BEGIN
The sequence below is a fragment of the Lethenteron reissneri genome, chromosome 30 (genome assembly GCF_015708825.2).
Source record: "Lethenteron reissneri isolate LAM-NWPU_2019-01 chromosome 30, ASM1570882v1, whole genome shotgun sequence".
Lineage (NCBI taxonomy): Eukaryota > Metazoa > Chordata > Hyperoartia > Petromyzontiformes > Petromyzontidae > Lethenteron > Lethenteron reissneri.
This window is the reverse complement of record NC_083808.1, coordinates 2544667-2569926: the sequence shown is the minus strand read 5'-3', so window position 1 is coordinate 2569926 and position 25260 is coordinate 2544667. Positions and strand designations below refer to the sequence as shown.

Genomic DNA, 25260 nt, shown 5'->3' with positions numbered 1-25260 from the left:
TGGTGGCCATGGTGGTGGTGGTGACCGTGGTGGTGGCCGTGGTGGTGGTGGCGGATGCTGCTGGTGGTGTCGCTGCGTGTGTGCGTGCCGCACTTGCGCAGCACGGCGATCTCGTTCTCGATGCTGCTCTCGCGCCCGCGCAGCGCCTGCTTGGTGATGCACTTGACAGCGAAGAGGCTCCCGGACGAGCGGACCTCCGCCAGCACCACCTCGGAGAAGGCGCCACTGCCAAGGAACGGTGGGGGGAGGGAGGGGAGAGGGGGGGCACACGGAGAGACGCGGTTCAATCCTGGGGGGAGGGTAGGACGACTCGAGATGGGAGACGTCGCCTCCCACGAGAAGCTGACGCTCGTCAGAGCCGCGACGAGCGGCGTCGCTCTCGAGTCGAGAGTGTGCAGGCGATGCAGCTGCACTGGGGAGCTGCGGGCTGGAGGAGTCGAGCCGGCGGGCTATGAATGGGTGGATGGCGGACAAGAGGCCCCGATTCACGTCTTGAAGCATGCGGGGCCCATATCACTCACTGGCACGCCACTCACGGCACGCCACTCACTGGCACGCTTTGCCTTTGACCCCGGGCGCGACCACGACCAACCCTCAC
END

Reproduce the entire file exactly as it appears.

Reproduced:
The sequence below is a fragment of the Lethenteron reissneri genome, chromosome 30 (genome assembly GCF_015708825.2).
Source record: "Lethenteron reissneri isolate LAM-NWPU_2019-01 chromosome 30, ASM1570882v1, whole genome shotgun sequence".
Lineage (NCBI taxonomy): Eukaryota > Metazoa > Chordata > Hyperoartia > Petromyzontiformes > Petromyzontidae > Lethenteron > Lethenteron reissneri.
This window is the reverse complement of record NC_083808.1, coordinates 2544667-2569926: the sequence shown is the minus strand read 5'-3', so window position 1 is coordinate 2569926 and position 25260 is coordinate 2544667. Positions and strand designations below refer to the sequence as shown.

Genomic DNA, 25260 nt, shown 5'->3' with positions numbered 1-25260 from the left:
TGGTGGCCATGGTGGTGGTGGTGACCGTGGTGGTGGCCGTGGTGGTGGTGGCGGATGCTGCTGGTGGTGTCGCTGCGTGTGTGCGTGCCGCACTTGCGCAGCACGGCGATCTCGTTCTCGATGCTGCTCTCGCGCCCGCGCAGCGCCTGCTTGGTGATGCACTTGACAGCGAAGAGGCTCCCGGACGAGCGGACCTCCGCCAGCACCACCTCGGAGAAGGCGCCACTGCCAAGGAACGGTGGGGGGAGGGAGGGGAGAGGGGGGGCACACGGAGAGACGCGGTTCAATCCTGGGGGGAGGGTAGGACGACTCGAGATGGGAGACGTCGCCTCCCACGAGAAGCTGACGCTCGTCAGAGCCGCGACGAGCGGCGTCGCTCTCGAGTCGAGAGTGTGCAGGCGATGCAGCTGCACTGGGGAGCTGCGGGCTGGAGGAGTCGAGCCGGCGGGCTATGAATGGGTGGATGGCGGACAAGAGGCCCCGATTCACGTCTTGAAGCATGCGGGGCCCATATCACTCACTGGCACGCCACTCACGGCACGCCACTCACTGGCACGCTTTGCCTTTGACCCCGGGCGCGACCACGACCAACCCTCAC